Self-help books: Stressed readers or stressful reading?
Consumers of self-help books are more sensitive to stress and show higher depressive symptomatology, according to a study conducted by researchers at the CIUSSS de l'Est-de-l'Île-de-Montréal (Institut universitaire en santé mentale de Montréal) and the University of Montreal, the findings of which were published in Neural Plasticity.
"The sale of self-help books generated over $10 billion in profits in 2009 in the US, which is a good reason to find out if they have a real impact on readers," said Sonia Lupien, Director of the Centre of Studies on Human Stress (CSHS). "Initially, we thought we had observed a difference in participants in terms of personality, sense of control, and self-esteem based on their self-help reading habits," explained Catherine Raymond, first author of the study and a doctoral student at the CSHS of the Institut universitaire en santé mentale de Montréal. "In reality, there seems to be no difference between those who read and those who do not read these types of books. However, our results show that while consumers of certain types of self-help books secrete higher levels of cortisol (a stress hormone) when confronted with stressful situations, consumers of another type of self-help books show higher depressive symptomatology compared to non-consumers," said the student in neuroscience at the University of Montreal's Faculty of Medicine.
The CSHS team recruited 30 participants, half of whom were consumers of self-help books. The team measured several elements of the participants, including stress reactivity (salivary cortisol levels), openness, self-discipline, extraversion, compassion, emotional stability, self-esteem, and depressive symptoms. The group of self-help book consumers was itself divided into two types of readers: those who preferred problem-focused books (e.g. Why Is It Always About You? or How Can I Forgive You?: The Courage to Forgive, the Freedom Not To) and those who preferred growth-oriented books (e.g.,You're Stronger Than You Think or How to Stop Worrying and Start Living). The results showed that consumers of problem-focused self-help books consumers presented greater depressive symptoms and that growth oriented self-help books consumers presented increased stress reactivity compared to non-consumers.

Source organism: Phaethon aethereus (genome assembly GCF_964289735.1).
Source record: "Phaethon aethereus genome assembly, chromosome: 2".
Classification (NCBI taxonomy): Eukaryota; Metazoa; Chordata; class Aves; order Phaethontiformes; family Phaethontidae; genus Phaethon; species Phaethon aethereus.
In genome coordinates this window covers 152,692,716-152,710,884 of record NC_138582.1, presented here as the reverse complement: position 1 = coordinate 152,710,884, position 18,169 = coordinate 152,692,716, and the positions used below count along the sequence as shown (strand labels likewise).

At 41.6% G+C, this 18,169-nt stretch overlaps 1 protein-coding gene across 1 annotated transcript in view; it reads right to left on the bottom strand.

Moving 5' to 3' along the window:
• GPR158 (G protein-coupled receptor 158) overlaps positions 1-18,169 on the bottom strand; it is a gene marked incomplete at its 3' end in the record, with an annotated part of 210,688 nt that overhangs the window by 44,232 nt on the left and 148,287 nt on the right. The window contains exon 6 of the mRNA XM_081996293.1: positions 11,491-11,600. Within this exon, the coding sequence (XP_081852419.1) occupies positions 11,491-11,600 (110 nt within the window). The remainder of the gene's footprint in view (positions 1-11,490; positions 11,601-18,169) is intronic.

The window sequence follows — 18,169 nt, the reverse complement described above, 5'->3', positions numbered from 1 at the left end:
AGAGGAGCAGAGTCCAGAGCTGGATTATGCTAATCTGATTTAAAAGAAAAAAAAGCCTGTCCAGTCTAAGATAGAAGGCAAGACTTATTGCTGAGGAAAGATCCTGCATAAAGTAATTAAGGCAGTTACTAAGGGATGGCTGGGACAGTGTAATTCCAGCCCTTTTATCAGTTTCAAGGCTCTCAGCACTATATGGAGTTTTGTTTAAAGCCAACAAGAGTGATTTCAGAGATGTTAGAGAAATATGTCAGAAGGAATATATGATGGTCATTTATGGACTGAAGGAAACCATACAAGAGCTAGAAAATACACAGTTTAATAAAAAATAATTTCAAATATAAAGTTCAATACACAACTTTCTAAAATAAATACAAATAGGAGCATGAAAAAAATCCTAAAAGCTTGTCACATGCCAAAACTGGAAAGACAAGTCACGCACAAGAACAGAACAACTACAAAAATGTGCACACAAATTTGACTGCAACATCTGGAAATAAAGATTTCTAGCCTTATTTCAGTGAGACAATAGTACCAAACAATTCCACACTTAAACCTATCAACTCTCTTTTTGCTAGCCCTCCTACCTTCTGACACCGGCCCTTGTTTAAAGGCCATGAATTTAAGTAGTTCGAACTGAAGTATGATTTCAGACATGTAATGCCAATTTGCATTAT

The chicken or the egg?
Does reading self-help books increase the stress reactivity and depressive symptomatology of self-help readers or are they more sensitive to stressful situations? It is difficult to determine the cause of this observation. "Further research will help us learn more," according to Lupien. "Nevertheless, it seems that these books do not produce the desired effects. When we observe that the best predictor of purchasing a self-help book is having bought one in the past year,1 it raises doubts about their effectiveness. Logically, if such books were truly effective, reading just one would be enough to solve our problems," said the researcher at the Institut universitaire en santé mentale de Montréal. For this reason, she encourages people to rather consult books that report scientifically proven facts and are written by researchers or clinicians affiliated with recognized universities, health care facilities, or research centres. "Check your sources to avoid being disappointed. A good popular science book doesn't replace a mental health professional but it can help readers better understand stress and anxiety and encourage them to seek help.
1. Salerno, Steve. "Sham: How the Self-Help Movement Made America Helpless," Crown Publishing Group, 273 p., 2005